Currently, many individuals and businesses are in financial distress. Not only has the pandemic been difficult on them mentally and emotionally, but also financially. Although new government incentives bring with them the promise of funds, these new programs are technical, confusing, and constantly changing.
Since individuals and businesses are feeling overwhelmed by these programs, there are individuals taking advantage of this situation by offering to help small businesses for a price. Many of these individuals offering help are scams or frauds.
Tips for Avoiding SBA COVID-19 Scams
Here are tips to consider before paying for help from individuals that may be frauds:
These programs are new. The Treasury Department and the SBA are still in the process of creating and developing them. You should be suspicious of anyone saying they have a lot of experience with these brand-new programs.
Because these programs are new, we don’t know how they will work. Be suspicious of anyone promising or guaranteeing a result. How can anyone guarantee an outcome when the specifics of the program are not yet known? Once the program is up and running it is likely to change and adapt as the government agencies learn how to streamline the program and decide how they want to best allocate resources.
These programs are likely to take longer to roll out than expected. Once they are in place there may delays and issues. Be suspicious of anyone that is promising set timelines.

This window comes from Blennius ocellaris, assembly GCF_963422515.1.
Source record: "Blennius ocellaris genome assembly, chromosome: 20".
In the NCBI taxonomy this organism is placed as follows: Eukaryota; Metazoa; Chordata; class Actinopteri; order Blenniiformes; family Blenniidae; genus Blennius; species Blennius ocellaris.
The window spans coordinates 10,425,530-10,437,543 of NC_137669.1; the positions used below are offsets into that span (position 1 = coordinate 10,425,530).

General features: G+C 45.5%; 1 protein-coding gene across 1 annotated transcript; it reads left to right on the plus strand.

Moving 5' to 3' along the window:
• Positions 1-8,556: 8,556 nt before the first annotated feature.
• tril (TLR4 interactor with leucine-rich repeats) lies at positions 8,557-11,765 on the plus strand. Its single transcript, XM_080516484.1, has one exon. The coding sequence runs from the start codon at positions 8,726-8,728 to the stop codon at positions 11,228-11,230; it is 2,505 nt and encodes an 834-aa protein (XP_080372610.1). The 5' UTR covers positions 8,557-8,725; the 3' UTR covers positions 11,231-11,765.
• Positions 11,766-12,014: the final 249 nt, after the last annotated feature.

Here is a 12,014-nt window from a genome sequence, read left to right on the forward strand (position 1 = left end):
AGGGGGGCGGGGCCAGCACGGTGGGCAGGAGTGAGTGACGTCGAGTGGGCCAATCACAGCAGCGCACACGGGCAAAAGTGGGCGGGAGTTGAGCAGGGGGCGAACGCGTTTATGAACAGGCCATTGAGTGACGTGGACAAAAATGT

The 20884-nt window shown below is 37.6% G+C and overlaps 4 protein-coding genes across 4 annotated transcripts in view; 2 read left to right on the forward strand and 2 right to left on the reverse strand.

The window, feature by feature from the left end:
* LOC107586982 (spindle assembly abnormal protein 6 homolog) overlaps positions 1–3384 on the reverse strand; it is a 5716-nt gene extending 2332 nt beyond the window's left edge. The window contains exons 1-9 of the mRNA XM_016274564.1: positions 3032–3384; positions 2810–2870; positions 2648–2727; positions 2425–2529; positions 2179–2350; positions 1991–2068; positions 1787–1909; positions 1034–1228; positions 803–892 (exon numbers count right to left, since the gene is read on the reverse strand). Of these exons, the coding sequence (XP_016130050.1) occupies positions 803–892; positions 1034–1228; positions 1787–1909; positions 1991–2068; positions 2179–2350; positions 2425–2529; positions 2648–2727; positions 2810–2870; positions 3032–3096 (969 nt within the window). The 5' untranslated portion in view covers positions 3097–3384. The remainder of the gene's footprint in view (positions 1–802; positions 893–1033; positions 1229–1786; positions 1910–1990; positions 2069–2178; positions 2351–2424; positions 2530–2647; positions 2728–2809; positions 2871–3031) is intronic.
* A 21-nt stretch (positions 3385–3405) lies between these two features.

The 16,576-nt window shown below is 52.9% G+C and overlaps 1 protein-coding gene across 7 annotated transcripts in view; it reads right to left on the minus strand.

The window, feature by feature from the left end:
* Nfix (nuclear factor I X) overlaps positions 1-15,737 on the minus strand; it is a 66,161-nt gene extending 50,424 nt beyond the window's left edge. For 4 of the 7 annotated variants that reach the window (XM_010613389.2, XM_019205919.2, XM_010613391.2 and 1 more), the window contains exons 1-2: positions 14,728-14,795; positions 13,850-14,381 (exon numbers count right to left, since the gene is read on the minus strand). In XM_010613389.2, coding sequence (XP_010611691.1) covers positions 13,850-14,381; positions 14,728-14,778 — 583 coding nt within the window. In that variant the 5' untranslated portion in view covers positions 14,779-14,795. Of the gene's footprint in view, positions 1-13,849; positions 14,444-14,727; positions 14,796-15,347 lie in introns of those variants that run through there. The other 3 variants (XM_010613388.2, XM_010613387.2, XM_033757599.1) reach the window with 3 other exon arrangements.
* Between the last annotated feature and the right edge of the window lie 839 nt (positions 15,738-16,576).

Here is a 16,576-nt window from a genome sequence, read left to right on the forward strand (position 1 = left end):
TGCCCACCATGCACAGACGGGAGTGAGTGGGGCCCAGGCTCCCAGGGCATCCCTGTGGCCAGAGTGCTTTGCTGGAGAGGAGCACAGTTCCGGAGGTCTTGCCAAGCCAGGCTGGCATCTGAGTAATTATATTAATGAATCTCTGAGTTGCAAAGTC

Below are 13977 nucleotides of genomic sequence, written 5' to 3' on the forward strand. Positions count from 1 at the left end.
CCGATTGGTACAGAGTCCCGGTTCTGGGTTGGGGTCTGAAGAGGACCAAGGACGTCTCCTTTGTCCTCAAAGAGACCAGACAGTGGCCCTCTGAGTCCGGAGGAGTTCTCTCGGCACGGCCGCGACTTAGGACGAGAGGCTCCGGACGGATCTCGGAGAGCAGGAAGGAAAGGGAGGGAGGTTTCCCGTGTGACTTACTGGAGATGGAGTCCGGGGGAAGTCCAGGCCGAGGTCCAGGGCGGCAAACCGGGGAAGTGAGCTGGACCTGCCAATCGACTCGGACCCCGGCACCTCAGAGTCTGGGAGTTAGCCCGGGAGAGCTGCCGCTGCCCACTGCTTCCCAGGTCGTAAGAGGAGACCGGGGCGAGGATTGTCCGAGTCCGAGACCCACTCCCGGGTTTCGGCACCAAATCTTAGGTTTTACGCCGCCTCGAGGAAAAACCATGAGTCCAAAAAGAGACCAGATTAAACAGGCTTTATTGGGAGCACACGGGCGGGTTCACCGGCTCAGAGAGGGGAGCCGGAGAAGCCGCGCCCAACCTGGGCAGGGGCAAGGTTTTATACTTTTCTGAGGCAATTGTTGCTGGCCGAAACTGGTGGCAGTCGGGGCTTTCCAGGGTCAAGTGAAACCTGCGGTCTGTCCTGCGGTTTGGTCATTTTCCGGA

These government programs are going to be audited and reviewed. Any information you submit is being submitted to the federal government. Do not be pressured into exaggerating or fudging numbers. Doing so can subject you to criminal and civil penalties if caught.
There are rumors surrounding all of these programs. There are stories of people getting unconscionable amounts of money or getting their money faster than others. If it sounds too good to be true it probably is not true. Get your information from reliable sources like https://www.sba.gov/ or https://home.treasury.gov/.
If you are hiring a firm to help you with your loan and grant applications or your Employee Retention Tax Credit (ERTC), it is appropriate for them to charge you a fee to cover their time, expenses, and expertise. We have heard of companies offering to help based on a percentage of funds received, with some charging as much as 30%. For example, if a business were to get a loan for $100,000, it would owe the firm $30,000 for the work. The usable funds are reduced to $70,000, while the borrower still has to repay the government the entire $100,000.
LaSusa & Deb, PLLC is here to be a resource for our clients and for the fellow members of our community. Do not hesitate to give us a call at 214-584-6505.
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